I am looking to achieve isotope separation using transition states.
In the rxn of dienes with halogens, based on the temperature, the dienes can create a thermodynamic product or a kinetic product. The kinetic product is reversible, while the thermodynamic product is not. This is because thermodynamic products have a higher energy need for transition states.
In the context of transition states, I see some possibility of having two different products, each having one type of isotope, by selectively exciting one isotope while leaving the other isotopes untouched.
I look to achieve this by the following protocol:
- Dissolve the isotopes in some liquid.
- Put the liquid-isotope solution in NMR machine.
- Make NMR machine "tip over" only one variety of isotope repeatedly to gain thermal energy.
- Maintain temperature of liquid so that other isotopes not tipped over can only maintain the kinetic product.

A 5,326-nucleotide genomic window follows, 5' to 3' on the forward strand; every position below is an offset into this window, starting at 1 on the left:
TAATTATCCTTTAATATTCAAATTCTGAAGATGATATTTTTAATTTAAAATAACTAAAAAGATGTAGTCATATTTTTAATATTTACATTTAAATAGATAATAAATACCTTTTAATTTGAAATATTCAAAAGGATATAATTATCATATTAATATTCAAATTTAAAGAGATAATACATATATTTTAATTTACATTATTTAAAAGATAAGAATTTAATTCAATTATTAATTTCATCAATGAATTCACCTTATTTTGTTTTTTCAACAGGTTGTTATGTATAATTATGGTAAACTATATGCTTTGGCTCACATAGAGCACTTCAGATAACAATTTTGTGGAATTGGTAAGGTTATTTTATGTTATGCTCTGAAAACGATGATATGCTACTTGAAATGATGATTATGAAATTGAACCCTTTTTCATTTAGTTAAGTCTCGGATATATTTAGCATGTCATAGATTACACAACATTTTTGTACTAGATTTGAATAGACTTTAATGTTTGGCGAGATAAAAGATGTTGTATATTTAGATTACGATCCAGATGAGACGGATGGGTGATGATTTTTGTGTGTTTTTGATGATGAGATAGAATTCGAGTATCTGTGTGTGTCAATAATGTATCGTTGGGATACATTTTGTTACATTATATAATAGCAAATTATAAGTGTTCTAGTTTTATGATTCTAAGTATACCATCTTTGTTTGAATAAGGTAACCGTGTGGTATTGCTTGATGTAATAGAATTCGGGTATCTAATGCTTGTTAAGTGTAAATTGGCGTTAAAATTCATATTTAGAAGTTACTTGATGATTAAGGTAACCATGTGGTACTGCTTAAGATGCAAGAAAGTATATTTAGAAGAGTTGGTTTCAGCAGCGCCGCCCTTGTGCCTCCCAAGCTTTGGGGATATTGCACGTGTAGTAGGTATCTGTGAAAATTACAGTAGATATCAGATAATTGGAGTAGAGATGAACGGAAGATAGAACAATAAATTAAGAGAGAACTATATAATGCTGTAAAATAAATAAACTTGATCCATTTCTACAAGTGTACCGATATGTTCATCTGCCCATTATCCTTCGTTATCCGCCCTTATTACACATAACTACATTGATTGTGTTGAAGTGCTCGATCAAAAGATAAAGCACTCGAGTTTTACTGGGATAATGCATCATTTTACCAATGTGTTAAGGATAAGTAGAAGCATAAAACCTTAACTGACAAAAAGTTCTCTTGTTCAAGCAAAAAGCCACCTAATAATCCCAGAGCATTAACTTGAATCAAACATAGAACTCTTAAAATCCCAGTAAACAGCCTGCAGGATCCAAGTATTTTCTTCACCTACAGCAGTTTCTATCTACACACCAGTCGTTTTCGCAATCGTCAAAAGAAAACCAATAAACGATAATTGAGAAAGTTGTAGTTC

- Make NMR machine energize target isotope enough so that it can produce thermodynamic product.
- Put in the diene to react with isotopes.
- Seperate the now permanent thermodynamic product, with some pre-existing method to separate isomers.
- Yield the target isotope.
Is this method viable? I am proposing this method with the assumption that thermodynamic and kinetic products can be produced based on the individual energies of halogens, which I am not entirely sure of.
In addition, would this mechanism be viable for reactants other than halogens (using a different TS and rxn, of course)? I am interested in enriching heavier metals, such as uranium (where conveniently, 235 reacts with NMR while 238 does not).